Immigrants who are long-time residents but lack legal status have to have some mechanism over time to get out of the shadows, according to the US President. April 9, 2009. Consistently with the pledges made to Hispanic groups in last year’s campaign, President Obama plans to begin addressing the country’s immigration system this year, including looking for a path for illegal immigrants to become legal, a senior administration official said on Wednesday.
“He intends to start the debate this year,” said Cecilia Muñoz, deputy assistant to the president and director of intergovernmental affairs in the White House, adding that Mr. Obama will frame the new effort as “policy reform that controls immigration and makes it an orderly system.”
During his campaign, Mr. Obama pledged to make a comprehensive immigration legislation, including a plan to make legal status possible for an estimated 12 million illegal immigrants, be a priority in his first year in office.
Latino voters turned out strongly for Mr. Obama in the election.
Over the summer the President will convene working groups, including lawmakers from both parties and a range of immigration groups, to begin discussing possible legislation for as early as this fall, reports the New York Times.
In broad outlines, officials said, the Obama administration favors legislation that would bring illegal immigrants into the legal system by recognizing that they violated the law, and imposing fines and other penalties to fit the offense. The legislation would seek to prevent future illegal immigration by strengthening border enforcement and cracking down on employers who hire illegal immigrants, while creating a national system for verifying the legal immigration status of new workers.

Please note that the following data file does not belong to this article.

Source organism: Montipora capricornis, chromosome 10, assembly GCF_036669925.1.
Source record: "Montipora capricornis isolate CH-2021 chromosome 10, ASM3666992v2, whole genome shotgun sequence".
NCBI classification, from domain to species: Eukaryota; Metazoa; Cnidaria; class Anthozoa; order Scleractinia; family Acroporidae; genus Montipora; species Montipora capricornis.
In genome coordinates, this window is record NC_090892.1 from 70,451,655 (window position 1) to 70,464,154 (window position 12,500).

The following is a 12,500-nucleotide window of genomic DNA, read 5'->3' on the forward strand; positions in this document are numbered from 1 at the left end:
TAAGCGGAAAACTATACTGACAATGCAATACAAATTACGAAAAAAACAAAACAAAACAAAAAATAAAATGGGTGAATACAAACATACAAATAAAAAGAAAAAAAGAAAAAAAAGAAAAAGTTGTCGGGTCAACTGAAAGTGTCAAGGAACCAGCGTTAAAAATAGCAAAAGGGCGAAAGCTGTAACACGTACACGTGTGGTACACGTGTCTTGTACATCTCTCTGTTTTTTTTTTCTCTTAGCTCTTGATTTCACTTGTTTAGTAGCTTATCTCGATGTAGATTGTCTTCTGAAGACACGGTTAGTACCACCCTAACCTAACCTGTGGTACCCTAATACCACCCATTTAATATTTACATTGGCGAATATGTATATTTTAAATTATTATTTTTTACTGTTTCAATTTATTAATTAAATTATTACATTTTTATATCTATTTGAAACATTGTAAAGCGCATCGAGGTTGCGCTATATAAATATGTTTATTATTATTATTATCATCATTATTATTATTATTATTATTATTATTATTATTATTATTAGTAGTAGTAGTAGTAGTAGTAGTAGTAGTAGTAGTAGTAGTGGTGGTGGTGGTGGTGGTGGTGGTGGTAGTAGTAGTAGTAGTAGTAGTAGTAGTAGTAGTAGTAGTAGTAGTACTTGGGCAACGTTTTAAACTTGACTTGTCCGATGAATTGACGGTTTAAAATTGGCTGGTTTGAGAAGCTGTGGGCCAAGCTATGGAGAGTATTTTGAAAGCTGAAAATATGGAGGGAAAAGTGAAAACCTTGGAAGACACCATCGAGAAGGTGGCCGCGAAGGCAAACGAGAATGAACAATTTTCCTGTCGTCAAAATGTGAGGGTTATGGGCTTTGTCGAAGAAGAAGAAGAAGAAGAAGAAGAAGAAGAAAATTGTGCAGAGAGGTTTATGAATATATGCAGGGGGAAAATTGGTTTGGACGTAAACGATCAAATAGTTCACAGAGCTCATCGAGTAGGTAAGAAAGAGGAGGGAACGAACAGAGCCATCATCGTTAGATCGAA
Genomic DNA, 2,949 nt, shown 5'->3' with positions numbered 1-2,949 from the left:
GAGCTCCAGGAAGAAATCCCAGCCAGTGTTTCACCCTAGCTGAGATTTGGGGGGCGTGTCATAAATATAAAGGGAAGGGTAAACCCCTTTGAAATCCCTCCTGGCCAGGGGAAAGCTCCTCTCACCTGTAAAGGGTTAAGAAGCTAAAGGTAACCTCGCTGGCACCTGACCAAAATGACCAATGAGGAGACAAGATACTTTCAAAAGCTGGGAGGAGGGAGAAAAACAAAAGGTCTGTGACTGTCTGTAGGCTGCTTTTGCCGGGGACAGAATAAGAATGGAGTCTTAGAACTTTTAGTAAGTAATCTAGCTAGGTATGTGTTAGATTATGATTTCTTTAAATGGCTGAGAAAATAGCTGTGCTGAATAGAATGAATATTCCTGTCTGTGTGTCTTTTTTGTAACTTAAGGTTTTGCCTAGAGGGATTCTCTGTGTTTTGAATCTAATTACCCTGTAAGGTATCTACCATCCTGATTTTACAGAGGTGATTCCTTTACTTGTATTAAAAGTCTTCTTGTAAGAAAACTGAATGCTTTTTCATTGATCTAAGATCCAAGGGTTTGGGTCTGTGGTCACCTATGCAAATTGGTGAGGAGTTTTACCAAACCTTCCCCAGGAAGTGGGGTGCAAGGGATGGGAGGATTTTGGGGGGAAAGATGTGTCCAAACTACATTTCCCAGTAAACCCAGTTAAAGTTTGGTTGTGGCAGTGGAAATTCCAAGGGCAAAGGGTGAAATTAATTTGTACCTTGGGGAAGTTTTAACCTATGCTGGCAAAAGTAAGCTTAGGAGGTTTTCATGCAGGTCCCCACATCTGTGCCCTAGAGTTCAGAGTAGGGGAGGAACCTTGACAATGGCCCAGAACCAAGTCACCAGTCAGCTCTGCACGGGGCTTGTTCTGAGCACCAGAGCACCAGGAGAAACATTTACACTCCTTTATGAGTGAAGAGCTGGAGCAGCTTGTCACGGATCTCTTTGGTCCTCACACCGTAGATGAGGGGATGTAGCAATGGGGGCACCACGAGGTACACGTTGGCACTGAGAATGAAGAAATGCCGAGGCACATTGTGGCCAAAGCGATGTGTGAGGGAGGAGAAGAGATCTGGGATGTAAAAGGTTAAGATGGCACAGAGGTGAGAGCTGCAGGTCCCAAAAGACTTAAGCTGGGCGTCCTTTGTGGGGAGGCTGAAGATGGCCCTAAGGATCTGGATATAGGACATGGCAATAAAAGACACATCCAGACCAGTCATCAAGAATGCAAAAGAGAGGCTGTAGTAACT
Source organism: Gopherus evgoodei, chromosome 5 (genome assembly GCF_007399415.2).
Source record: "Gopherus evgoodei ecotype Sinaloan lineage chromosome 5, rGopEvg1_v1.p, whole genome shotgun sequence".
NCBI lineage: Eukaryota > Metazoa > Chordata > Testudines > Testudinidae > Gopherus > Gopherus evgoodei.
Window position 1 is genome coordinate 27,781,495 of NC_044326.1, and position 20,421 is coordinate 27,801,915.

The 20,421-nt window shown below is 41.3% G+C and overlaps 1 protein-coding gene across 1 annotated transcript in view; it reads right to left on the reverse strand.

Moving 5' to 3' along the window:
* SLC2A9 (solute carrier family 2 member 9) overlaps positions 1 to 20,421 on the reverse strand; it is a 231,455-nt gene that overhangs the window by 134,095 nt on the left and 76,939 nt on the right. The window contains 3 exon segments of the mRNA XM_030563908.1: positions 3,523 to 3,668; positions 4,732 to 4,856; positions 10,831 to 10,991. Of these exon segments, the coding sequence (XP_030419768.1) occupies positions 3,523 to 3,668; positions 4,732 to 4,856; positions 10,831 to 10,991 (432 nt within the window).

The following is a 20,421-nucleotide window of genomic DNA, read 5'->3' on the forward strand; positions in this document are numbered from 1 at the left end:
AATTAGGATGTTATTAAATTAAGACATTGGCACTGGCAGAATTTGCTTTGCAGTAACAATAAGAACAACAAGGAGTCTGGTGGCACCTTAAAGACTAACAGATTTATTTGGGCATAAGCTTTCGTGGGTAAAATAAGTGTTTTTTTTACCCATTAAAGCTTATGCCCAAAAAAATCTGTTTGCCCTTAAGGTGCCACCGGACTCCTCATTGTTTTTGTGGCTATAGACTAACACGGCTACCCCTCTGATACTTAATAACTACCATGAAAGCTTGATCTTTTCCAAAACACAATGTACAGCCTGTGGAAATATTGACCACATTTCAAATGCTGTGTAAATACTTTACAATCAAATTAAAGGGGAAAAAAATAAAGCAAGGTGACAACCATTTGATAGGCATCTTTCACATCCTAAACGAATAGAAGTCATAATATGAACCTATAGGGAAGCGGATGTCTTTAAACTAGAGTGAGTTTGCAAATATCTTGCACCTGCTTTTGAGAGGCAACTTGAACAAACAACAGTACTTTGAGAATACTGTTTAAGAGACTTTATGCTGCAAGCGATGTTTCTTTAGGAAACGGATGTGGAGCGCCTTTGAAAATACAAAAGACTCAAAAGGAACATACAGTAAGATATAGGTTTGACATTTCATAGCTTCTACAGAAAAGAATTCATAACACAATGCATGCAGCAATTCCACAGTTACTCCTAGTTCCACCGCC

No serious legislative talks on the issue are however expected until after some of Mr. Obama’s other priorities have been debated, Congressional aides said, and debate is still under way among administration officials about the precise timing and strategy.
Just last month, Mr. Obama openly recognized that immigration is a potential minefield.
"I know this is an emotional issue; I know it’s a controversial issue,” he told an audience at a town meeting on March 18 in Costa Mesa, Calif. “I know that the people get real riled up politically about this."
But, he said, immigrants who are long-time residents but lack legal status “have to have some mechanism over time to get out of the shadows.”
The White House is calculating that public support for fixing the immigration system, which is widely acknowledged to be broken, will outweigh opposition from voters who argue that immigrants take jobs from Americans, reports the New York Times.
Administration officials said that Mr. Obama’s plan would not add new workers to the American work force, but that it would recognize millions of illegal immigrants who have already been working here. Despite the deep recession, there is no evidence of any wholesale exodus of illegal immigrant workers, independent studies of census data show.